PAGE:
The first analysis is the general memory one. It detects, for instance, memory leaks. Here is a result that it can give:
Usually, this kind of detection needs to modify your code, or with Linux, you have to preload a library that will detect memory leaks (or use valgrind). Here, the really great point is that there are no modification to do on the code and you can use the compiler of your choice.
The real addition of Inspector is of course not checking for memory leaks. Parallel Inspector is not titled “Parallel” for nothing. It can check concurrent memory accesses, and thus warn the developers that some threads can read or write concurrently. Of course, once you’ve checked the access is not dangerous, you can indicate Inspector to skip it (so the inspection is faster next time).
Inspector is, in my opinion, the easiest-to-use plugin of Parallel Studio. I find it easy to use because memory checks is something developers always care, so we know what to expect from it.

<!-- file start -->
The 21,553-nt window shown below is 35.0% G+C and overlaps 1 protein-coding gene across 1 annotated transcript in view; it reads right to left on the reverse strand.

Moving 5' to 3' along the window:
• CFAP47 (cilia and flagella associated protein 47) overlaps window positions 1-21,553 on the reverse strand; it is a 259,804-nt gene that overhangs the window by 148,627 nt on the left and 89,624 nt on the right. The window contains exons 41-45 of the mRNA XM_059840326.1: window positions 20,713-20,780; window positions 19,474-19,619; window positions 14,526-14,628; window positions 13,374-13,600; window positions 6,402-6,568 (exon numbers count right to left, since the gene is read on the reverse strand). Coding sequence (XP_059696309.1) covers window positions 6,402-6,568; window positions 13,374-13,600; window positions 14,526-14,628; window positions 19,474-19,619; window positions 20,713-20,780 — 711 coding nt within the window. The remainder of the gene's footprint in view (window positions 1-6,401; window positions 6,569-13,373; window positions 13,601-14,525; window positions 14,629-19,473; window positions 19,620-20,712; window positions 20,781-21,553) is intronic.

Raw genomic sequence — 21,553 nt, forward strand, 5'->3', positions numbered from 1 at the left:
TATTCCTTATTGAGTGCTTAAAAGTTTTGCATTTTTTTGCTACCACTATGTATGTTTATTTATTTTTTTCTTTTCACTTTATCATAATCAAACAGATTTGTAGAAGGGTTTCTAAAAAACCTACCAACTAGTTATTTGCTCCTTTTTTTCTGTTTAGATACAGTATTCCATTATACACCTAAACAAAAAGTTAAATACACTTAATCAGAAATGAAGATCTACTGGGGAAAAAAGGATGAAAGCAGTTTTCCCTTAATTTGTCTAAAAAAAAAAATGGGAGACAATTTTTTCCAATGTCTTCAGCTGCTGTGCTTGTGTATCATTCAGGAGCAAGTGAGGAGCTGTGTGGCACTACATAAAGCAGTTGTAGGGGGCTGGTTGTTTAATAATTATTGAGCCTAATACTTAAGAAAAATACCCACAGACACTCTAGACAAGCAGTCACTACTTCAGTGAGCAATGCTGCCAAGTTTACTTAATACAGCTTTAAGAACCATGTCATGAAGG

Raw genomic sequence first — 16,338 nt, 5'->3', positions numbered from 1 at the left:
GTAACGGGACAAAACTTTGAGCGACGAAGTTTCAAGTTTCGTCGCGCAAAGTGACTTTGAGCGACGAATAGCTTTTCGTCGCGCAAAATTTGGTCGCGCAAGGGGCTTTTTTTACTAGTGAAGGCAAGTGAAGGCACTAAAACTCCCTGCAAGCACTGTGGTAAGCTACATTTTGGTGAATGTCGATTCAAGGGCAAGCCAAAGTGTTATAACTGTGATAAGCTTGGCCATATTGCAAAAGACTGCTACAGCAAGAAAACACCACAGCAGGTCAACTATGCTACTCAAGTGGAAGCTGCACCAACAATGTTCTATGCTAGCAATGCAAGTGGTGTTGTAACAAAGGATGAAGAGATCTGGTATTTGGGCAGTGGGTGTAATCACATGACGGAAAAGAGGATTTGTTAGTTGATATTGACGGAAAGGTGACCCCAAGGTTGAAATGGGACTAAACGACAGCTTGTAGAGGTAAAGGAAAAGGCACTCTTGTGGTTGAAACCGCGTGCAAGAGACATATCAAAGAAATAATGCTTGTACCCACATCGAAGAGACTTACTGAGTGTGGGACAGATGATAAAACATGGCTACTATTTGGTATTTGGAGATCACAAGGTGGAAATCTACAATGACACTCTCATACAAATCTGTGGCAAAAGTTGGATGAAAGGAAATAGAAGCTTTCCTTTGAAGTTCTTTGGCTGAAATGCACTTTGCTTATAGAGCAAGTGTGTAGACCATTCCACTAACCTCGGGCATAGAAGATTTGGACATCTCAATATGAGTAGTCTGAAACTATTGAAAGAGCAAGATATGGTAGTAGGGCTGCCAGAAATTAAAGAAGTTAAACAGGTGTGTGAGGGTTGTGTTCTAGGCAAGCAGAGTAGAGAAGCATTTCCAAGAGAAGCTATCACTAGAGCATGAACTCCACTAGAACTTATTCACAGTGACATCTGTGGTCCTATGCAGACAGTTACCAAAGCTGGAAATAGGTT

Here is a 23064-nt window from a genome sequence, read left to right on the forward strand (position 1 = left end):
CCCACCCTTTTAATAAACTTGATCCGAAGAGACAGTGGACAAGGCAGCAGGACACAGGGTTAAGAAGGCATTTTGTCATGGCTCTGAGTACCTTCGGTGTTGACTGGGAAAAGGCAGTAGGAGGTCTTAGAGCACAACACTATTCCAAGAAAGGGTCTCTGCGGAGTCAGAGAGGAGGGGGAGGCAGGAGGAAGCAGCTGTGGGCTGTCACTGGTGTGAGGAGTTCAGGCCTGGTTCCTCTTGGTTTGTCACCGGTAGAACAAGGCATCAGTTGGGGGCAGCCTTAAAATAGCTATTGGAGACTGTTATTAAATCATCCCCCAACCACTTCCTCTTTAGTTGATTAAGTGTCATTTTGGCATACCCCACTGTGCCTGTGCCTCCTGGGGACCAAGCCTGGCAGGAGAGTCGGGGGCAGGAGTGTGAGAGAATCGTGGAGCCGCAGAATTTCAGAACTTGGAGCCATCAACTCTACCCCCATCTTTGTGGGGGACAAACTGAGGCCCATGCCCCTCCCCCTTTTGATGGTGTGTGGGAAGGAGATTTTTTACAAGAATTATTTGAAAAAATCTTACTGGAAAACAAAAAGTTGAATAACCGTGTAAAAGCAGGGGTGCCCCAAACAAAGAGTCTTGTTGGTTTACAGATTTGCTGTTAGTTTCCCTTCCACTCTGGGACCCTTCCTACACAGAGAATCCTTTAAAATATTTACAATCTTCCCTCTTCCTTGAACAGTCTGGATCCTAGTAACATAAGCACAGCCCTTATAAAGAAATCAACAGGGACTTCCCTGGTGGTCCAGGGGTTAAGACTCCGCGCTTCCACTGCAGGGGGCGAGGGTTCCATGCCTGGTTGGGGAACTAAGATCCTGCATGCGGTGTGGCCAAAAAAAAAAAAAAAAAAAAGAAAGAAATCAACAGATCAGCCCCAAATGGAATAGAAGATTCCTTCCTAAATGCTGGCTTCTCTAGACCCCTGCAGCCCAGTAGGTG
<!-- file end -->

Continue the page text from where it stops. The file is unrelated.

Parallel Amplifier is a profiler (I don’t know if it is instrumentation- or sampling-based) like the one you can found in Visual Studio Team edition, or like VTune, the fully-fledged profiler Intel sells as a stand-alone product. Here, you can only get the execution time, but it is still valuable information (if you need more, go and get VTune or Visual Studio Team). Then, for the Parallel profile, you can get the concurrency quality as well as waiting time.
Hotspot is the first profile you can get. The goal is to find where the application sends most of its time, which is in fact called the “hotspot”. In the next example, it is algorithm2, and by double-clicking on it, an annotated source code is displayed.